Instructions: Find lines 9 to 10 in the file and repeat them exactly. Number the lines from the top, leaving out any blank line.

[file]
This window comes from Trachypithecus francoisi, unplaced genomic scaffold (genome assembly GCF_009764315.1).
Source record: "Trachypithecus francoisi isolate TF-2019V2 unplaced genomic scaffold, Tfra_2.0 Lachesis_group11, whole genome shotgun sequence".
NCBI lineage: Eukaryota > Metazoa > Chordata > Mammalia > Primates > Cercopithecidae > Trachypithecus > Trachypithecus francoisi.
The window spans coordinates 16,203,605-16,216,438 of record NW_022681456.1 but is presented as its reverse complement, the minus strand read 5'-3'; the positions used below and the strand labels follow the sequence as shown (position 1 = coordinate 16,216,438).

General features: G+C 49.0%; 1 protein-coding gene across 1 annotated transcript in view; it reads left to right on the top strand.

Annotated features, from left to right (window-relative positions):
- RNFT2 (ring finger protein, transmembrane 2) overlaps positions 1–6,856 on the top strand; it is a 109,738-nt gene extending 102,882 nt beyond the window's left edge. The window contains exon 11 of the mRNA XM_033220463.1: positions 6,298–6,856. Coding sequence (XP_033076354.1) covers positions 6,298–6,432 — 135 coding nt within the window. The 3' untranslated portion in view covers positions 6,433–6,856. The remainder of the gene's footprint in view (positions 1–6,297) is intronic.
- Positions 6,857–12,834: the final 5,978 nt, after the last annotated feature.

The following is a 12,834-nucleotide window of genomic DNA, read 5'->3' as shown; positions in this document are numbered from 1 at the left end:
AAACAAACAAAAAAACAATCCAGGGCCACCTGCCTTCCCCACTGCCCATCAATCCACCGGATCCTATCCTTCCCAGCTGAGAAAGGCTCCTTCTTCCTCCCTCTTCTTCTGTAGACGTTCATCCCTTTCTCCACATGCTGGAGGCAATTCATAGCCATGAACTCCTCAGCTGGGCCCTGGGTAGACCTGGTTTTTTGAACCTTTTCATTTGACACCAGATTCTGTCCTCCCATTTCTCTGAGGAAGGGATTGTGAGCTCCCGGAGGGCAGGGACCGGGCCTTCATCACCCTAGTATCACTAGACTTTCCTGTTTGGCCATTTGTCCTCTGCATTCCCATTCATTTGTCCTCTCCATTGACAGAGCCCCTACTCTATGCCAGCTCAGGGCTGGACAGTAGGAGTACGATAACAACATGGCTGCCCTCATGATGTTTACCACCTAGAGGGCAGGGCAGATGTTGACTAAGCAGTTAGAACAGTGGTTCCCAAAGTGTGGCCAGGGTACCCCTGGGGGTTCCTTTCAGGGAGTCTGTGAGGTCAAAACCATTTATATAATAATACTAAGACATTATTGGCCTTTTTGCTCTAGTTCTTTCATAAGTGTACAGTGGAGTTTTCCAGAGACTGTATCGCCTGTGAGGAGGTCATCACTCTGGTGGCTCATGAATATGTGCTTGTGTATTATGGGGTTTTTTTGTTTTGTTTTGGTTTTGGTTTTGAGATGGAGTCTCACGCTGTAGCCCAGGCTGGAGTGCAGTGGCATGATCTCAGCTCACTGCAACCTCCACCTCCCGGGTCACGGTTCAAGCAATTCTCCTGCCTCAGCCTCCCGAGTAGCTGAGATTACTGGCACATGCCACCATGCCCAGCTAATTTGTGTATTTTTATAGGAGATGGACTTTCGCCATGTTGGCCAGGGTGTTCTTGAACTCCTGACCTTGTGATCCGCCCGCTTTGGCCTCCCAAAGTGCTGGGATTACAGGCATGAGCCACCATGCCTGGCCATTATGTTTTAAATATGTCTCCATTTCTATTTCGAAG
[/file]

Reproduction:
The following is a 12,834-nucleotide window of genomic DNA, read 5'->3' as shown; positions in this document are numbered from 1 at the left end:
AAACAAACAAAAAAACAATCCAGGGCCACCTGCCTTCCCCACTGCCCATCAATCCACCGGATCCTATCCTTCCCAGCTGAGAAAGGCTCCTTCTTCCTCCCTCTTCTTCTGTAGACGTTCATCCCTTTCTCCACATGCTGGAGGCAATTCATAGCCATGAACTCCTCAGCTGGGCCCTGGGTAGACCTGGTTTTTTGAACCTTTTCATTTGACACCAGATTCTGTCCTCCCATTTCTCTGAGGAAGGGATTGTGAGCTCCCGGAGGGCAGGGACCGGGCCTTCATCACCCTAGTATCACTAGACTTTCCTGTTTGGCCATTTGTCCTCTGCATTCCCATTCATTTGTCCTCTCCATTGACAGAGCCCCTACTCTATGCCAGCTCAGGGCTGGACAGTAGGAGTACGATAACAACATGGCTGCCCTCATGATGTTTACCACCTAGAGGGCAGGGCAGATGTTGACTAAGCAGTTAGAACAGTGGTTCCCAAAGTGTGGCCAGGGTACCCCTGGGGGTTCCTTTCAGGGAGTCTGTGAGGTCAAAACCATTTATATAATAATACTAAGACATTATTGGCCTTTTTGCTCTAGTTCTTTCATAAGTGTACAGTGGAGTTTTCCAGAGACTGTATCGCCTGTGAGGAGGTCATCACTCTGGTGGCTCATGAATATGTGCTTGTGTATTATGGGGTTTTTTTGTTTTGTTTTGGTTTTGGTTTTGAGATGGAGTCTCACGCTGTAGCCCAGGCTGGAGTGCAGTGGCATGATCTCAGCTCACTGCAACCTCCACCTCCCGGGTCACGGTTCAAGCAATTCTCCTGCCTCAGCCTCCCGAGTAGCTGAGATTACTGGCACATGCCACCATGCCCAGCTAATTTGTGTATTTTTATAGGAGATGGACTTTCGCCATGTTGGCCAGGGTGTTCTTGAACTCCTGACCTTGTGATCCGCCCGCTTTGGCCTCCCAAAGTGCTGGGATTACAGGCATGAGCCACCATGCCTGGCCATTATGTTTTAAATATGTCTCCATTTCTATTTCGAAG